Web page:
At the close of the message, he encouraged his hearers to “value and esteem the doctrine of grace.” And not only so, but to “stand fast in it, abide by it, and earnestly contend for it.” This steadfast abiding and contending is that which rankles many of his detractors. Bogue and Bennett, in their four volume History of Dissenters (vol. 4), remark that though the purity of his intentions and the magnitude of his labors could be appreciated, they regretted that Gill’s works “had not been prepared with greater delicacy of taste, and revised with more accurate judgment.” But “above all” they lamented that his writings had “diffused a taste for extravagant calvinism” (p. 467). Its extravagance is only in the certainty, clarity, and constancy with which it is set forth.
Spurgeon, who calls Gill the “Coryphaeus of hyper-Calvinism,” remarked that “If his followers never went beyond their master, they would not go very far astray.” And though Spurgeon complains about some stylistic devices of Gill’s commentaries he says, “For good, sound, massive, sober sense in commenting, who can excell Gill?” [Commenting and Commentaries, p. 9].
Spurgeon was not so alarmed at the supposed “extravagance” of Gill’s Calvinism because he recognized the pernicious tendency of Arminian theology concerning the foundational doctrines of the Trinity and the deity of Christ. During the Downgrade Controversy, while congratulating the Methodists on maintaining the great “evangelical doctrine” at the center of that dispute, he recalled the eighteenth century decline of dissenters into Socinianism. One cannot deny the “historical fact that Arminianism has usually been the route by which the older dissenters have traveled downward to Socinianism.” In complement to that reality was Spurgeon’s conviction that “Calvinism has in it a conservative force which helps to hold men to the vital truth.” [Sword and Trowel, April, 1887, p. 195]. The connections between these doctrines can be traced several times in the history of Christian thought.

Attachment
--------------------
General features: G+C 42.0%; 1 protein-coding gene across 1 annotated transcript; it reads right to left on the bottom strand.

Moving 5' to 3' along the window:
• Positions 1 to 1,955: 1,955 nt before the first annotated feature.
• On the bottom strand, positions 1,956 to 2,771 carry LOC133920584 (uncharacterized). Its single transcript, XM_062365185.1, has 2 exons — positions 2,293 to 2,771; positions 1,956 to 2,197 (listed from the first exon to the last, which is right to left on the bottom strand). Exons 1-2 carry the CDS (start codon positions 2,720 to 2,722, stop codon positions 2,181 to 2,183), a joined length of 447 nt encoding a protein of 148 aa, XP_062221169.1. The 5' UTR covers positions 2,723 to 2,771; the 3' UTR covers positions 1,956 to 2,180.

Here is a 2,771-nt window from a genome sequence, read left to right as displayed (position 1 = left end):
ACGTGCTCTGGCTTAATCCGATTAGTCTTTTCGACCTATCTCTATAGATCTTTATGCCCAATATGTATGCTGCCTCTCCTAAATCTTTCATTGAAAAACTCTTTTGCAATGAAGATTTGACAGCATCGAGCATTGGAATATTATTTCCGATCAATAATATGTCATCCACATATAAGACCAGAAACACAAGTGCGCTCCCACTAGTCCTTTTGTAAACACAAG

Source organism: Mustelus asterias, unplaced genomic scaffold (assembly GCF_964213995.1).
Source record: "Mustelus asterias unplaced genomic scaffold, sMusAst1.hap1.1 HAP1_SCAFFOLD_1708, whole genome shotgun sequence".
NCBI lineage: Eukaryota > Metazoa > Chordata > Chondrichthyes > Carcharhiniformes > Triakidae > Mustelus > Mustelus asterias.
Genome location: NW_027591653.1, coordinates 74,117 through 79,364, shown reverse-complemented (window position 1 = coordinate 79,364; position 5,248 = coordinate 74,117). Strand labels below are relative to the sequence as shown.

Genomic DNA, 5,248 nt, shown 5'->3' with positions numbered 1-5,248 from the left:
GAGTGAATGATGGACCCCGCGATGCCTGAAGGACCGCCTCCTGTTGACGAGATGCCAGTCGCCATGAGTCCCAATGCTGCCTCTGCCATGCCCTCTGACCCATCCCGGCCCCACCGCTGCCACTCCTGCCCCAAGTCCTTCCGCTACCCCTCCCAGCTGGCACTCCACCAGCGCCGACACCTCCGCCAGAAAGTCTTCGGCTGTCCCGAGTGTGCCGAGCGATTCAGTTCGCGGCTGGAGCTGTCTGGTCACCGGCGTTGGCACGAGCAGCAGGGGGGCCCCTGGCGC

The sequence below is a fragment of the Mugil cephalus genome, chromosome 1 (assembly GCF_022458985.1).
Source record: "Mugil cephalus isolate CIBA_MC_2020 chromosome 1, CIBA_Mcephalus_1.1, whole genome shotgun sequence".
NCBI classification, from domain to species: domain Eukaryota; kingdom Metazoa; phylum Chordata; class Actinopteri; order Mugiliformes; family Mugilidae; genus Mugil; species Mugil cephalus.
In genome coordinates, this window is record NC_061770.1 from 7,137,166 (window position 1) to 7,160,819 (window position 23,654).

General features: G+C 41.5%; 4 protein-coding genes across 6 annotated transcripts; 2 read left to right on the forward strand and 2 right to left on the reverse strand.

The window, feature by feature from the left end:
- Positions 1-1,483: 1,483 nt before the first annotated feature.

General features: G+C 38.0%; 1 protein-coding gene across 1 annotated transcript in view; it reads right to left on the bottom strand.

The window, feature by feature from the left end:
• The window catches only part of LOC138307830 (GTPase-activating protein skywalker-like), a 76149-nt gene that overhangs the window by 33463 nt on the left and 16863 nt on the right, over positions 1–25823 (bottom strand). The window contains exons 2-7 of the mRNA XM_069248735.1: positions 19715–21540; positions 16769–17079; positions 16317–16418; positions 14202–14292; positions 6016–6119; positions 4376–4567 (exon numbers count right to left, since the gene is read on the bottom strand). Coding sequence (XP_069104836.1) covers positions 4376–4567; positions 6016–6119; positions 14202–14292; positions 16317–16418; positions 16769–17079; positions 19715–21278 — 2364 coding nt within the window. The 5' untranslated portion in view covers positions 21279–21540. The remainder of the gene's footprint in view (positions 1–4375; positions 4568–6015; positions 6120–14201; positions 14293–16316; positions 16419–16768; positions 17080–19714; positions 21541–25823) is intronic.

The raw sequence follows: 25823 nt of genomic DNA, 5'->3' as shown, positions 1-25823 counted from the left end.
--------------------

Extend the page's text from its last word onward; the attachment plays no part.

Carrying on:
Gill’s days saw this same development. In 1719, the dissenters of Devon and Cornwall had experienced an excruciating confrontation with a dissenting pastor at Exeter named James Pierce [Peirce?], a man with decided Arian tendencies. When a committee asked him to give a positive response to a trinitarian creedal affirmation, he refused on the grounds that subscription to a formula set in words other than unchanged biblical words was to submit to human authority over divine authority. He was dismissed from his post but not before his views had infected several others in the area. The London dissenting ministers sought to give advice on the subject, and, in a debate held at Salter’s Hall, divided over the necessity of a minister’s subscribing to a definite trinitarian creed or confession.
Ostensibly, the issue at hand was not the Trinity but the subscription to a creed. Among the voters were fifteen General Baptists and sixteen particular Baptists. Fourteen of the General Baptists voted against the necessity of subscribing to the confession while fourteen Particular Baptists voted in favor of subscription. In non-subscriber discussions which followed, the issue of the Trinity was bypassed and the controversy was represented as the valiant struggle of liberty of conscience against a repressive and inquisitorial mentality. However, after that time Arianism, and even Socinianism, spread among dissenting congregations devastating the General Baptists, Arminian in theology, and the Presbyterians who had forsaken their distinguishing doctrinal standards.